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PDA OKs tax abatement plan

INDUSTRIAL PARK COSTS

Estimated costs for development of Albany-Dougherty Industrial Park in East Albany:

Grading $2,535,000.00*

Roadway $482,615.00

Sewer $1,087,288.00

Storm/Drainage $313,083.55

Water Line $197,375.00

Erosion Control $513,223.44

Traffic Control $10,000.00

Signage/Marking $17,466.18

Total Cost: $5,156,031.17

  • Work to be performed by Public Works

Source: Albany-Dougherty Payroll Development Authority

ALBANY, Ga. -- The Albany-Dougherty Payroll Development Authority laid the groundwork Wednesday for a modification of plans for the Albany-Dougherty Industrial Park and a tax abatement plan for Outdoor Network's Internet division as it prepares to bring 112 new jobs to the county.

In a called meeting, the authority approved using $10,400 to have LAI Engineering make changes in bid documents that would, among other things, reflect removing an access road drawn into the original plan. Economic Development Executive Director Ted Clem said eliminating the road would serve two purposes.

"It saves us $400,000 right off the bat," Clem told authority members. "And by not completing that loop road through the property, we'd have the flexibility of marketing it to a large user.

"It doesn't change the concept of the industrial park; it just gives us flexibility we wouldn't have (with the road)."

Clem said the roughly 225-acre industrial park, which partially abuts the old Cooper Tire & Rubber Co. property off Sylvester Road, is ready for the first phase of development now that plans have been finalized to extend sewer into the park.

"There was no need in developing an industrial park without sewer," he said.

Clem also noted that by cutting out one of the roads through the property and by using in-kind labor from city and county public works departments, the cost of developing the park would be slashed from an estimated $5.2 million to around $2.6 million.

"If I'm not mistaken, we have SPLOST (special-purpose local-option sales tax) funds on hand of around $4 million for this project," authority and Dougherty County Commission Chairman Jeff Sinyard said.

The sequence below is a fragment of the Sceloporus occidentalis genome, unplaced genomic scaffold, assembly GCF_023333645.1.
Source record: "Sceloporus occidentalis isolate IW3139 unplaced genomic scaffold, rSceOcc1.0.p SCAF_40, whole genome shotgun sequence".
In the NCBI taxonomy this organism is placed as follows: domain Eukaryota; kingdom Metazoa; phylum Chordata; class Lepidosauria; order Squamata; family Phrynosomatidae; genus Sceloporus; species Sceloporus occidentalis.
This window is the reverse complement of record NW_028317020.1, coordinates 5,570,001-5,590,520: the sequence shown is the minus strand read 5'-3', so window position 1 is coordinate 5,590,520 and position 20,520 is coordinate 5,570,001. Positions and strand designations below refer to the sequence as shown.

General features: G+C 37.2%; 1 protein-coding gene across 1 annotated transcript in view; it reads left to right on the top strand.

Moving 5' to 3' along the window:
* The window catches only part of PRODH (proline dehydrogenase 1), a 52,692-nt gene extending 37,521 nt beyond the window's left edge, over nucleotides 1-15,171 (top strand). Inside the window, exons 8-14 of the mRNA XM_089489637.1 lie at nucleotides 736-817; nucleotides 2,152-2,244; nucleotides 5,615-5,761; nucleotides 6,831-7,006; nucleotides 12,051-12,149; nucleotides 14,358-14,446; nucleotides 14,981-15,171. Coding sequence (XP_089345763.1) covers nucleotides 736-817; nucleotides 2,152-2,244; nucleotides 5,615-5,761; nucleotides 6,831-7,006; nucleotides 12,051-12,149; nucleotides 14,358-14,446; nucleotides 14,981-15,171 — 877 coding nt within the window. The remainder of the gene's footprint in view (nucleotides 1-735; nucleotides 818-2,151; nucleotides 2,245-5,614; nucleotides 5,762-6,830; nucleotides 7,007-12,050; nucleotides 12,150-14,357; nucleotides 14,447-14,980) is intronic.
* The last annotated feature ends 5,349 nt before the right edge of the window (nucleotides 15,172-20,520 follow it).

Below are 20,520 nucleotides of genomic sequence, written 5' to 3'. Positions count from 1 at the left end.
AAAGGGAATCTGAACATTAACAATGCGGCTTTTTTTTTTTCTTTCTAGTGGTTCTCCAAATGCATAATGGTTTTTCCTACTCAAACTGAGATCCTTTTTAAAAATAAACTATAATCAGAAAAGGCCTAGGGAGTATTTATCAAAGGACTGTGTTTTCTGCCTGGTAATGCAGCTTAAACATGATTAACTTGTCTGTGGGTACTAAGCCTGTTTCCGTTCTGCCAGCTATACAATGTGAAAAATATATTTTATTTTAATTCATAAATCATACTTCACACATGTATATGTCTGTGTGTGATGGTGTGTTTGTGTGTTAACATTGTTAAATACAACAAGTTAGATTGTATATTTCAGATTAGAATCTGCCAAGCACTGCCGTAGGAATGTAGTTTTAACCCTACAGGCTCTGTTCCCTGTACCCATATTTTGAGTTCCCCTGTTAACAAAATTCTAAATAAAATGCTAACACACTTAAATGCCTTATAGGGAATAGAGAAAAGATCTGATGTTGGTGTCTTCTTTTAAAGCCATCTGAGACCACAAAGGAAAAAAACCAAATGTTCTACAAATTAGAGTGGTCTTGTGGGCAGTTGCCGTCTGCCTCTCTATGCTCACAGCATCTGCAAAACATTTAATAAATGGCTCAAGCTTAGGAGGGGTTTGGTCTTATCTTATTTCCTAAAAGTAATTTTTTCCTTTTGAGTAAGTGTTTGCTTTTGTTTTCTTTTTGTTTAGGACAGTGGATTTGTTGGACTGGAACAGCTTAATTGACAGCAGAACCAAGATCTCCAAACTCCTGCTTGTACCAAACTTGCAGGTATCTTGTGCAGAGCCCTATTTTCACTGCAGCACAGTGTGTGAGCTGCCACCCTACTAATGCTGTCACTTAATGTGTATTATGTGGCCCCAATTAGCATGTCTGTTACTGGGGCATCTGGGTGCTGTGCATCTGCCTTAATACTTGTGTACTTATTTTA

"It's actually $4 1/2 million, and we have more to come in SPLOST VI," Clem said.

Sinyard praised the plan that was eventually approved by the authority.

"I like this approach," he said. "We maintain the flexibility to show the park in a great way, but it also keeps some of our powder dry and gives us additional tools in our chest."

Clem said the EDC had shown the site to several prospective buyers, including some interested in purchasing the entire site.

Clem also introduced a tax abatement plan agreed to in principle by officials with Outdoor Network, whose Internet division will relocate from Florida to 1113 Seminole Lane by the end of the year. The local Power Plus Sports dealership is part of Outdoor Network.

"First of all, we did not take anything off the tax roles," Clem said. "What we've come up with is an abatement plan on improvements they're expected to make on the property. The plan calls for a 100 percent abatement for the first five years and then ratcheting that down over the next five years. After year 10, they would be paying 100 percent of taxes."

Clem said Outdoor Network's estimated tax savings over the 10 years of the abatement agreement, which was given conceptual approval by the authority Wednesday, would total $236,937.

Authority Attorney Jay Reynolds said the company could use one of two options to take advantage of the tax abatement: Allow the authority to take title of the property and lease it to Outdoor Network for a nominal fee or finance the project through a bond issuance.

"The 'lease' payment that they'd pay to the authority would be paid in lieu of taxes," Reynolds said.

Sinyard said he expected to see the abatement agreement tied to the number of jobs maintained at the company's facility.

"If that 112 jobs falls to 100 or 90 or 80, I'd expect the abatement amount to reciprocate along with the job losses," he said.

Reynolds also announced that the authority had closed on the sale of a smaller industrial park property, which Clem said had been purchased by a company that planned to locate a small distribution center here.

"The property's been sold, but I don't think (company officials) are ready to make an announcement just yet," Clem said.